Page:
The History and Traditions Behind Mother’s Day

The History and Traditions Behind Mother’s Day

Happy Month of May!

May is probably my favorite month, not only because of my birthday, but, as the expression goes, April showers bring May flowers. And lots of green. And, of course, Mother’s Day.

Mother’s Day brings up many emotions, for so many people. Depending on the situation, of course. If your mom is in Spirit, there is a whole range of emotions that race to the surface around Mother’s Day, as many of you know.

I did some research recently (special thanks to the History Channel, Ann Reeves Jarvis, and Julia Ward Howe) and found that celebrations of mothers and motherhood can be traced back to the Greeks and Romans, who held festivals in honor of the mother goddesses Rhea and Cybele.

Perhaps the clearest modern precedent for today’s Mother’s Day is the early Christian festival known as “Mothering Sunday.” Once a major tradition in the United Kingdom and parts of Europe, this celebration fell on the fourth Sunday of Lent, and was originally seen as a time when the faithful would return to their “Mother Church” — the main church in the vicinity of their home — for a special service.

Over time, the Mothering Sunday tradition shifted into a more secular holiday, and children would present their mothers with flowers and other tokens of appreciation. This custom eventually faded in popularity before merging with “American Mother’s Day” in the 1930s and 1940s.

On Mother’s Day, my office phone gets flooded with calls. Not surprising that more phone calls are made on Mother’s Day than any other day of the year. These holiday chats with Mom often cause phone traffic to spike by as much as 37%, it’s been reported.

Obviously, there are many women who are not biological mothers, but nevertheless fill that role. Kudos to them!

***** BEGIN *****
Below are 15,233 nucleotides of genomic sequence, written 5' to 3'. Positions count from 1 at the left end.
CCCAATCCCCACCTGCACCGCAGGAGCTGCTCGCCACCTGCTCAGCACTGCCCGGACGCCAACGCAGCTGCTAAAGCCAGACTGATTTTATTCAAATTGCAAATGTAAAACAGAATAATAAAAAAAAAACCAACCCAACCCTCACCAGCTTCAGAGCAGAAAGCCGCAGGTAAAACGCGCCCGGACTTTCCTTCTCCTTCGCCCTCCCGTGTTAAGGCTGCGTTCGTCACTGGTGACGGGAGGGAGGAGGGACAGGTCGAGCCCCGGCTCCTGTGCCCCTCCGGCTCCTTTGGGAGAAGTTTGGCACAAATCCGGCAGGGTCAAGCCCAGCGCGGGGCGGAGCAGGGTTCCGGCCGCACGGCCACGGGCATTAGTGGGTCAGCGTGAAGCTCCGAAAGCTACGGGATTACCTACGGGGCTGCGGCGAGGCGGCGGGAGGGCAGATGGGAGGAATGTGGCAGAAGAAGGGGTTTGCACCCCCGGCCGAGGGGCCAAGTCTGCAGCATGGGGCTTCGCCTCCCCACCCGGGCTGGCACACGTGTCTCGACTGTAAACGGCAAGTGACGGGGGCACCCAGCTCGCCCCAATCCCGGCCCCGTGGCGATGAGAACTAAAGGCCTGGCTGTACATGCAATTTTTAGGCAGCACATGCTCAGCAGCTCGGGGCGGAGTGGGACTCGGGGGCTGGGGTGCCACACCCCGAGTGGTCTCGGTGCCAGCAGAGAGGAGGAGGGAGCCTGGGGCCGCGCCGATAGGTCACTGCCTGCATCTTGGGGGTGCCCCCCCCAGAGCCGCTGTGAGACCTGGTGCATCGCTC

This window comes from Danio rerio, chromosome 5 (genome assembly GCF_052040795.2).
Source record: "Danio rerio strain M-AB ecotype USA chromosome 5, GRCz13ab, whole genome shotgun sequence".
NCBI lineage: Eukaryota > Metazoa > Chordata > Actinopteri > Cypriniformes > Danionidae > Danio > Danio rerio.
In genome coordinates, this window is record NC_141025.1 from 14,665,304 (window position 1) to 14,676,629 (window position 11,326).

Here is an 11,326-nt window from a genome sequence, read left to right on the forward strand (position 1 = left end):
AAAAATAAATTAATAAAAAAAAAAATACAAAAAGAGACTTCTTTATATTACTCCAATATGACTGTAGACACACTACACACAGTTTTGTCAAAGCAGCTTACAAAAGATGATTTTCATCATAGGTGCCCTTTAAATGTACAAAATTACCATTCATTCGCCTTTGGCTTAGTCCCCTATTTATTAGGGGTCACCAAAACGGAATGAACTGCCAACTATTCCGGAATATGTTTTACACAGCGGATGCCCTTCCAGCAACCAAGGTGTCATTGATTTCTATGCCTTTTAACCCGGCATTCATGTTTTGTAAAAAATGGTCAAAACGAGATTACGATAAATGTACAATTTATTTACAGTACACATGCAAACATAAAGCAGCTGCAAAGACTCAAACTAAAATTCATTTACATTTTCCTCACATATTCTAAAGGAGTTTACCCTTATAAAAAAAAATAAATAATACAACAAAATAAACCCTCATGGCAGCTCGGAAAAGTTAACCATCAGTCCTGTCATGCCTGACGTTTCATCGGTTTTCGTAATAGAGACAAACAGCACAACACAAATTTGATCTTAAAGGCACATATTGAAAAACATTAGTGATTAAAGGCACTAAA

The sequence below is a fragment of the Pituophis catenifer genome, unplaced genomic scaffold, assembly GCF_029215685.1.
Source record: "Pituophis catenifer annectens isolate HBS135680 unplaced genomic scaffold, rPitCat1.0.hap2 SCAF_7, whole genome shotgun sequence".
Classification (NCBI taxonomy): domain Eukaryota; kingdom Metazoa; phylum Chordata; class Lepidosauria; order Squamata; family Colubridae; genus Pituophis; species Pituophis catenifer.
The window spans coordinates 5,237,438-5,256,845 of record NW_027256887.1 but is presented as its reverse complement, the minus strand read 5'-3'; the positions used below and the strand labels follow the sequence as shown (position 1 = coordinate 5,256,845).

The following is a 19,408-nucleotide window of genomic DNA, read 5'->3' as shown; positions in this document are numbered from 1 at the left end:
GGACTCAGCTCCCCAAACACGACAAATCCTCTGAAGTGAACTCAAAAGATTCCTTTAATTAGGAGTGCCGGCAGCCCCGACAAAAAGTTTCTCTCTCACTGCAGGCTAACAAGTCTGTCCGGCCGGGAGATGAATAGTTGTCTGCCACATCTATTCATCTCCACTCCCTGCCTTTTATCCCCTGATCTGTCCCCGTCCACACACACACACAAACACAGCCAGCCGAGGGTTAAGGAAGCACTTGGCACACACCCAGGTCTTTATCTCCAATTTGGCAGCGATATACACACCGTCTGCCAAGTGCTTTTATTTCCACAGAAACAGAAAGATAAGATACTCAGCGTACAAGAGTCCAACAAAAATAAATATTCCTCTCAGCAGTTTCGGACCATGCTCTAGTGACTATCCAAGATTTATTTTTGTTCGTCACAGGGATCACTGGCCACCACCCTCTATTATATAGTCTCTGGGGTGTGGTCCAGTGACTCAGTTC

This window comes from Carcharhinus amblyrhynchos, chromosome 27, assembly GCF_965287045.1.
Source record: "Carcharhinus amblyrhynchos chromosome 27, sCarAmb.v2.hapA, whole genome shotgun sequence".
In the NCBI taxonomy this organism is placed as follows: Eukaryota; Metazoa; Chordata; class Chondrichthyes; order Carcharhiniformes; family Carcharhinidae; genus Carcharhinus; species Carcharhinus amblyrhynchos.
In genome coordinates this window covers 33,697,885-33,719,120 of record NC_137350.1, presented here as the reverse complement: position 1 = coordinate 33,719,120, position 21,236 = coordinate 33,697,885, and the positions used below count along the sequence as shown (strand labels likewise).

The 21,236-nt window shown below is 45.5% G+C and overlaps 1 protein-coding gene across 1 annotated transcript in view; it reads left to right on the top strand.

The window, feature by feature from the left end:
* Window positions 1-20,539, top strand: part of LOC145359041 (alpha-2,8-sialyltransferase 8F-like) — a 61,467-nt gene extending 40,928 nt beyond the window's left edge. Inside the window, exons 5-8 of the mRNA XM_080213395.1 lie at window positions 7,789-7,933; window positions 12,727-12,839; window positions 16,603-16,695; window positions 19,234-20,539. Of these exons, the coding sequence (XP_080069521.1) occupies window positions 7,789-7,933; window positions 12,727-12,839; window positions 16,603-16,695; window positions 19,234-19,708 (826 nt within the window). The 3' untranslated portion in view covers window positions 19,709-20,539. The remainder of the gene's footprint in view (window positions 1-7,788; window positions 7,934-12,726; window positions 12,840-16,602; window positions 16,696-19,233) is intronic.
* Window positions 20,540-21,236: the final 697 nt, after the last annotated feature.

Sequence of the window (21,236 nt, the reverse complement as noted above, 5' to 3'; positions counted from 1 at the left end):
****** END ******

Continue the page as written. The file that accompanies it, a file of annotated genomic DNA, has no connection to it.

Recent statistics show how many more hours a day women “care give” as opposed to men, and many without pay or acknowledgement. However, there are many men who fill the caregiving role, and they should be honored as well. I know personally quite a few men who have become the sole caregiver of their children. That my friends, is the world changing slowly.

Yes change does happen, but barring a revolution, it usually takes time. For example, being a vegetarian was much different 35 years ago than it is today. And I can tell you that my being a medium was very different 35 years ago than it is now.

Back then, I was a pioneer. Today, I’m more mainstream.

Looking forward to seeing so many of you . . . Connecticut, Salt Lake City, Michigan, Chicago, St. Louis, Baltimore, Massachusetts, and New York to name a few. My Blog Talk Radio show on May 6 will be devoted to messages for mothers . . . and don’t forget my Facebook Live video afterwards at 7:30 pm EST / 4:30 pm PST. You can watch and participate in the live video on via my Facebook Page.

Enjoy the merry month of May!

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